The proposed reform of the Energy Efficiency in Buildings Directive aims for a minimum energy rating of E for homes by 2030.
The new version of the Energy Efficiency in Buildings Directive sets two goals that will have a significant impact on the real estate market: by 2030, all existing residential buildings will need to have a minimum energy rating of E, and by 2033, a minimum of D. It also introduces the concept of zero-emission buildings and the Energy Renovation Passport to enable property owners to plan improvements, in a text that is more demanding than the one proposed by the Council of Europe.
Brussels is accelerating its efforts to achieve climate neutrality by 2050. Improving the building stock is essential, and it is a colossal challenge that will require a significant mobilization of public funds and the creation of financial instruments to assist citizens. However, the text approved by the European Parliament does not provide specific figures.
The Directive will not be approved before 2025 To understand the current status of the measure, we need to delve into the EU’s complex legislative process. On May 14th, the European Parliament approved the reform of the Energy Efficiency in Buildings Directive (EPBD), which is popular for introducing energy efficiency certification in buying and renting.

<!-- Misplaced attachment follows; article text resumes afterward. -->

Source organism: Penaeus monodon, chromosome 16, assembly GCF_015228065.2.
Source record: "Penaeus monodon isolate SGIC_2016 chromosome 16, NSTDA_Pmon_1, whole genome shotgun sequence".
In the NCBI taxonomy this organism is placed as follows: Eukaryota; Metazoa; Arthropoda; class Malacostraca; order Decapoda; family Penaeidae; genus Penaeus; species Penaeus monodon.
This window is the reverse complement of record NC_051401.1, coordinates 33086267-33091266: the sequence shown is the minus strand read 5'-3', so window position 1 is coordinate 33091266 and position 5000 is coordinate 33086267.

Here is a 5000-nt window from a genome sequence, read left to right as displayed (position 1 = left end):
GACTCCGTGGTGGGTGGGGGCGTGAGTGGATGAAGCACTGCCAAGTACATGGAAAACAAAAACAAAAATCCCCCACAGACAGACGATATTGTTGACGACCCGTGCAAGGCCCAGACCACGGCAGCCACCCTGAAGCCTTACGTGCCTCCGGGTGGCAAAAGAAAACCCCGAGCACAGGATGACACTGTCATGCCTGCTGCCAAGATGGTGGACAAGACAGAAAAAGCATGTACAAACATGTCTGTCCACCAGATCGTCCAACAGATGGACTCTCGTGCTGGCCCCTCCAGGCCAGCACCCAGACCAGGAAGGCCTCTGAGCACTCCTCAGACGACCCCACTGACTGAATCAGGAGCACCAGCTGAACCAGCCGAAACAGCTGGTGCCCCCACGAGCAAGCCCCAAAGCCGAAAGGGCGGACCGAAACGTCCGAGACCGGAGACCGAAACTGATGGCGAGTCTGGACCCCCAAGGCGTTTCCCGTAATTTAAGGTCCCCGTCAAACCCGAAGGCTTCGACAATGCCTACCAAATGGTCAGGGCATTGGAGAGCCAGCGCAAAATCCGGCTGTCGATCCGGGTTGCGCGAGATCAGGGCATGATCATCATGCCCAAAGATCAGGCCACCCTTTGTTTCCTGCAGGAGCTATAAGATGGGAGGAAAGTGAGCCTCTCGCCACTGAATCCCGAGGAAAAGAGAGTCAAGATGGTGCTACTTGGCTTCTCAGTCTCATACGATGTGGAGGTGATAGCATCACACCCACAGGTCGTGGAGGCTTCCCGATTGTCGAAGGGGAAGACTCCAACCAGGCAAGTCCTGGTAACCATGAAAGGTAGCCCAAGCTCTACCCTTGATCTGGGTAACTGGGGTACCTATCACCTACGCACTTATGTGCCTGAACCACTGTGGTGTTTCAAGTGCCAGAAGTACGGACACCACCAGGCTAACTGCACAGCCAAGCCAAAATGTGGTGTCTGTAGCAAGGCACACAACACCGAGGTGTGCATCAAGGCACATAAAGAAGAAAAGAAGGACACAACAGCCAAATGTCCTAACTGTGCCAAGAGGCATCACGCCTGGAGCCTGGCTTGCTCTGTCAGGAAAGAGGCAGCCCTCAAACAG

Its legislative process now enters a two to three-month negotiation period in the so-called trilogue phase with the European Commission and the Council until its final approval. Finally, there will be a period of up to 24 months for its transposition in each country.
Will says: Spain will be disproportionally affected by this legislation because there are a disproportionate number of properties in Spain with an EPC rating below an E. This legislation will have a number of unintended negative consequences:
If an EPC rating of an E is required in order to sell a property, so those owners who don’t have the funds available to carry out the work required to sufficiently improve the EPC won’t be able to sell their houses.
The law is regressive and will hurt the poorest home owners the hardest. Villages that have suffered rural depopulation will. It will take even longer to sell properties in Spain than it already does.
It’s also worth noting that even though many properties in Spain have EPC ratings of below an E, they consume less energy, because Spain is, generally speaking, a hot country. What makes sense in Finland does not make sense in Andalucia. The EUs one size fits all approach is ill-thoughtout.
If the motive for the law is to reduce energy consumption, a law that required properties that have air-conditioning to have an EPC rating of C or higher might be more effective.